Tuesday, June 26, 2012

Adam's plant bench is done

Home at last

Completing this project was an excercise in patience. Finishing wood before it's ready is always tempting, and always a mistake, so Adam and I challenged ourselves to be patient.

first coat of polyurethane dries
During smoothing, I used a 50 degree blade in my bevel-up smoothing plane because of the tricky grain direction around the miters, and learned why smaller cutting angles are preferable for softwood. The result was like a much smaller version of the pilling you sometimes see on a sweater.
a revealing moment of truth
We planed, scraped, repaired, made some mistakes, made more repairs, and ultimately sanded it to get the surface we wanted. We spread this over at least two evenings, which was barely enough.

tiles spaced while underlying mud dries
We started with one thin coat of glossy clear polyurethane thinned with a little mineral spirits. I like this finish because it's easy to get an even coat by wiping on and wiping off. Also, I like the way it soaks into the wood, leaving the wood's own natural sheen on display.

spreading grout, a messy process
This was enough protection that we decided to lay the tiles. Having never done tiling before, I was learning from Adam. We did a dry run first to check the spacing, then spread a layer of corrugated mud and set the tiles in their final positions. A bag of tiny spacers and finger pressure was all that was needed to get the spacing right. I was impressed with how easily this went, although the tops of the tiles were noticeably out of flat.
excess grout was no fun to clean off

Spreading grout was entirely different. We spread it over the tiles, packed it in the gaps, and scraped it off. At this point, the tiles weren't exactly clean, but the bulk of the excess was gone. After a few days, it was dry enough to wipe the excess off with a damp cloth. The difficult part of this was finding out that the grout (powder & water) was still fairly easy to dissolve in water, and tended to seep under masking tape, leaving dark stains on the wooden frame. These were sneaky but easily removed with yet another damp cloth. Also, the grout didn't come off very easily. I made some scrapers out of small padouk scraps, which worked well, but there was still a lot of elbow grease involved. I left Adam to do the bulk of this part and cleaned the shop instead. I wonder if the grout cleanup would have been easier if we waited longer.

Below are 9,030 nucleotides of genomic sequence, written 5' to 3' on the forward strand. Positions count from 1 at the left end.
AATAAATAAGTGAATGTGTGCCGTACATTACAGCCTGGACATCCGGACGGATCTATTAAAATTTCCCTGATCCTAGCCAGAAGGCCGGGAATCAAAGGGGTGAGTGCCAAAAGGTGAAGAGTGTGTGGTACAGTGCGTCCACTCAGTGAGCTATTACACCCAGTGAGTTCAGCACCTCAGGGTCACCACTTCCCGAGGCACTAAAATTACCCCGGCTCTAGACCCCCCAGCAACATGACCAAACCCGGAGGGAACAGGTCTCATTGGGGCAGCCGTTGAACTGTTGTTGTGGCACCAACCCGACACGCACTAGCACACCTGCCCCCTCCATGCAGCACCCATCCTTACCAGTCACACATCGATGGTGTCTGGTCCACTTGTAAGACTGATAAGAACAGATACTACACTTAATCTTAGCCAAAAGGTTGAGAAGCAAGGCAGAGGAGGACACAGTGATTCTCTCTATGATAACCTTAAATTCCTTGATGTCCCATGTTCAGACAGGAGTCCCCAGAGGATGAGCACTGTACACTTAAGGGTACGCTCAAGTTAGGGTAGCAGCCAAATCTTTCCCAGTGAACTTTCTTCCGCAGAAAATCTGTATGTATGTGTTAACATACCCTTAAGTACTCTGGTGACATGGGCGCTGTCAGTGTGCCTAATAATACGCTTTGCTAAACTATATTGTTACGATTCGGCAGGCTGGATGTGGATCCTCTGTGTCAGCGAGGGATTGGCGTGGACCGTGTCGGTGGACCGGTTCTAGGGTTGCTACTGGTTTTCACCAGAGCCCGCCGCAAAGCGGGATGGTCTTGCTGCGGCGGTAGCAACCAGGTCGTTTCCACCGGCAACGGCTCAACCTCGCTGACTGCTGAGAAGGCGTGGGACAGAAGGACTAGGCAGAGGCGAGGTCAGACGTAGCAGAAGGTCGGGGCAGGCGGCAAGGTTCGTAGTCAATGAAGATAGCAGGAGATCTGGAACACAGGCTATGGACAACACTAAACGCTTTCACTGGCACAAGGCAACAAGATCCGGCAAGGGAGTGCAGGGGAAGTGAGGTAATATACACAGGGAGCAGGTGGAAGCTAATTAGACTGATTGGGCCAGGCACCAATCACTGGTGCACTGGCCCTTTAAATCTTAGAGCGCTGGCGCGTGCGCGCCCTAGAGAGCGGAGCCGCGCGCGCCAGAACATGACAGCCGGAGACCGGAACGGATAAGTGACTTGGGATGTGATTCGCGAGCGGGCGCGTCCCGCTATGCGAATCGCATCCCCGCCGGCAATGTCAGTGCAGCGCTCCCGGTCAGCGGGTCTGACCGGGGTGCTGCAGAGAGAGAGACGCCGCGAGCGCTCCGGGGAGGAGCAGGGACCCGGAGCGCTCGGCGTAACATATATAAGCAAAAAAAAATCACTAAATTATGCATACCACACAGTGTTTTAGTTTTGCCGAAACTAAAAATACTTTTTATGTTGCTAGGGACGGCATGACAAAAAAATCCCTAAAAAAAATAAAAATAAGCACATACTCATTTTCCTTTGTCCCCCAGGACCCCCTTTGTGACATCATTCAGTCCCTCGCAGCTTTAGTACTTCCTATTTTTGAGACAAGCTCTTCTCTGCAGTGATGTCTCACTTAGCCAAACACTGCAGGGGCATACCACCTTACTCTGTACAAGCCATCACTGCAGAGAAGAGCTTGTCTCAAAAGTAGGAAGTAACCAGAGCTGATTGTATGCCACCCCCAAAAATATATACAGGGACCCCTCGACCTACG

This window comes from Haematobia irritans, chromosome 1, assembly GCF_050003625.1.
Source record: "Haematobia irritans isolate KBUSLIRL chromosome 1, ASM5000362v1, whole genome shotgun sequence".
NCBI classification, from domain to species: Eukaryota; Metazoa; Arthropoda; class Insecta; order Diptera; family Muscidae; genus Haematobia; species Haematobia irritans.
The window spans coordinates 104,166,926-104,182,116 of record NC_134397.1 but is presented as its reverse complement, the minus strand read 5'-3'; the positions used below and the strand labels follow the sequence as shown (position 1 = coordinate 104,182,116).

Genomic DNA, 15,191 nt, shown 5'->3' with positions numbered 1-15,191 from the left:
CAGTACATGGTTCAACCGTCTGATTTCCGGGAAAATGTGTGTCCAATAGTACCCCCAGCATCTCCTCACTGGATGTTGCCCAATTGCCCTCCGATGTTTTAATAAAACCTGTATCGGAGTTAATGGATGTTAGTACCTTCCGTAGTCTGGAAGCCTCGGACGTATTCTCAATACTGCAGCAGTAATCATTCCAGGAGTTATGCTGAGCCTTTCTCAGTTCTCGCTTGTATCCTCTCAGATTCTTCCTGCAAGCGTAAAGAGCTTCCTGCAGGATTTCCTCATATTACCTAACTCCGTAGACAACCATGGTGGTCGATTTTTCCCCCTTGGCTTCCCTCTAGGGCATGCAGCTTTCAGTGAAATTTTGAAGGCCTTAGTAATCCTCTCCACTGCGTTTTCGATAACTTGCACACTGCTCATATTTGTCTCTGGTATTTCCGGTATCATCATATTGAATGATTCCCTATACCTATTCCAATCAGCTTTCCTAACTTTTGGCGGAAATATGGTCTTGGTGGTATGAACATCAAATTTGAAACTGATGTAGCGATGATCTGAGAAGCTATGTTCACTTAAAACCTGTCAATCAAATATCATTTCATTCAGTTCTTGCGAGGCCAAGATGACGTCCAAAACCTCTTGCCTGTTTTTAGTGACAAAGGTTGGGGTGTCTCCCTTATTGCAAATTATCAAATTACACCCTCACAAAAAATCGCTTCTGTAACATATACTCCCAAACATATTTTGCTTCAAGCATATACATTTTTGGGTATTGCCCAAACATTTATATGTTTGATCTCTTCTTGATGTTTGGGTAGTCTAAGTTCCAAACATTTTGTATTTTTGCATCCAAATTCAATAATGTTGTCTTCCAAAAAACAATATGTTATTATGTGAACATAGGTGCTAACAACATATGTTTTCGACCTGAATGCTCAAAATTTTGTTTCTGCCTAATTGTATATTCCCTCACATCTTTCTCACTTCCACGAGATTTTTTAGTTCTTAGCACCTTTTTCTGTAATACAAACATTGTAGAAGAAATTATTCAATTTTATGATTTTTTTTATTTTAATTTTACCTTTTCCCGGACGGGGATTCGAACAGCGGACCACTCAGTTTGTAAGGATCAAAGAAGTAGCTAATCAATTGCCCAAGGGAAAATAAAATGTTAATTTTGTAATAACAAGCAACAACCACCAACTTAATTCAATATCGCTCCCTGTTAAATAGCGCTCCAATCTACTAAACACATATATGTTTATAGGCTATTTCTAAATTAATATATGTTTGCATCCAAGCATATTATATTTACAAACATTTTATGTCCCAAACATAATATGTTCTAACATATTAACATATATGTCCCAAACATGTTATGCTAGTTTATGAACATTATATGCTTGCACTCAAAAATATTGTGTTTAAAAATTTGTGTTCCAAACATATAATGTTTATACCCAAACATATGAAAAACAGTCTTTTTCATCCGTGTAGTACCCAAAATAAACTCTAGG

Clean tiles. Finally.
Back to finishing. We masked off the tiles and went over the parts lightly with steel wool before applying a second coat of finish. After it dried, we both agreed that any more would start to build up a visible glossy layer, so we left it at two coats.

Last-minute adjustments.
Finally, we could assemble and admire the product of our labors, or so we thought. As it turned out, we had forgotten to take wood movement into account for the legs. Fortunately it was one of the hottest and most humid days of the year, so we learned this lesson by finding that the parts wouldn't fit, not by having the bench explode later. We adjusted the mating parts of the legs and top, leaving a little extra room this time, having learned our lesson. One coat of finish on the freshly cut surfaces and we were finally done.

The frame fits together and is ready to accept the top
Now that it's over, I've learned a few things:

- Woodworking is more fun with friends, but more challenging too.
- How to lay tiles. Grout is not my friend, but I'm glad for the experience.
- Adam's idea to make the whole thing disassemble without fasteners is really cool. I may use it again.
- Lots of miscellaneous hand tool skills. This project was crucial early learning for me. I'm very glad Adam was OK with his project playing this role.

It works!
Despite numerous errors, I feel pretty happy with the end result, and looking forward to using the reclaimed shop space for whatever is next. Maybe a tool chest.